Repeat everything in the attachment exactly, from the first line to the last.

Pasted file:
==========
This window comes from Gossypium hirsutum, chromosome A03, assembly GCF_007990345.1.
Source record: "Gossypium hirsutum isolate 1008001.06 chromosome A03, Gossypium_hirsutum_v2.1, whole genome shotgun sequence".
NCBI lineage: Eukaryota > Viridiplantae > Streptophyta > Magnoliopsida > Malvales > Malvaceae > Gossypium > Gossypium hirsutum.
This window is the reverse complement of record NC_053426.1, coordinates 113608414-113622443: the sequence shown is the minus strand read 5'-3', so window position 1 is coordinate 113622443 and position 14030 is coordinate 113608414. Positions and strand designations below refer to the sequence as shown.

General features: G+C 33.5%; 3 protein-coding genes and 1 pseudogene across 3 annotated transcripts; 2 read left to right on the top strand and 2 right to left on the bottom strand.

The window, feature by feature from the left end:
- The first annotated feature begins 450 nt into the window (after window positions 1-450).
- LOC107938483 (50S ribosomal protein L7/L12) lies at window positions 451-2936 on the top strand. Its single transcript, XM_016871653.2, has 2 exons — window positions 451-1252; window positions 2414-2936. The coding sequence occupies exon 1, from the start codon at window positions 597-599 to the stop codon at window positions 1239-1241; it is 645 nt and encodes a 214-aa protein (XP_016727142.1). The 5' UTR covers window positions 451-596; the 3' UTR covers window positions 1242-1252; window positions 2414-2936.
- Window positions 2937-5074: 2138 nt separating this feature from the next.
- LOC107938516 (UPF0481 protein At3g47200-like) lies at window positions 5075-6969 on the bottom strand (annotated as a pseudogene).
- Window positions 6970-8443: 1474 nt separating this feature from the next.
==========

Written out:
This window comes from Gossypium hirsutum, chromosome A03, assembly GCF_007990345.1.
Source record: "Gossypium hirsutum isolate 1008001.06 chromosome A03, Gossypium_hirsutum_v2.1, whole genome shotgun sequence".
NCBI lineage: Eukaryota > Viridiplantae > Streptophyta > Magnoliopsida > Malvales > Malvaceae > Gossypium > Gossypium hirsutum.
This window is the reverse complement of record NC_053426.1, coordinates 113608414-113622443: the sequence shown is the minus strand read 5'-3', so window position 1 is coordinate 113622443 and position 14030 is coordinate 113608414. Positions and strand designations below refer to the sequence as shown.

General features: G+C 33.5%; 3 protein-coding genes and 1 pseudogene across 3 annotated transcripts; 2 read left to right on the top strand and 2 right to left on the bottom strand.

The window, feature by feature from the left end:
- The first annotated feature begins 450 nt into the window (after window positions 1-450).
- LOC107938483 (50S ribosomal protein L7/L12) lies at window positions 451-2936 on the top strand. Its single transcript, XM_016871653.2, has 2 exons — window positions 451-1252; window positions 2414-2936. The coding sequence occupies exon 1, from the start codon at window positions 597-599 to the stop codon at window positions 1239-1241; it is 645 nt and encodes a 214-aa protein (XP_016727142.1). The 5' UTR covers window positions 451-596; the 3' UTR covers window positions 1242-1252; window positions 2414-2936.
- Window positions 2937-5074: 2138 nt separating this feature from the next.
- LOC107938516 (UPF0481 protein At3g47200-like) lies at window positions 5075-6969 on the bottom strand (annotated as a pseudogene).
- Window positions 6970-8443: 1474 nt separating this feature from the next.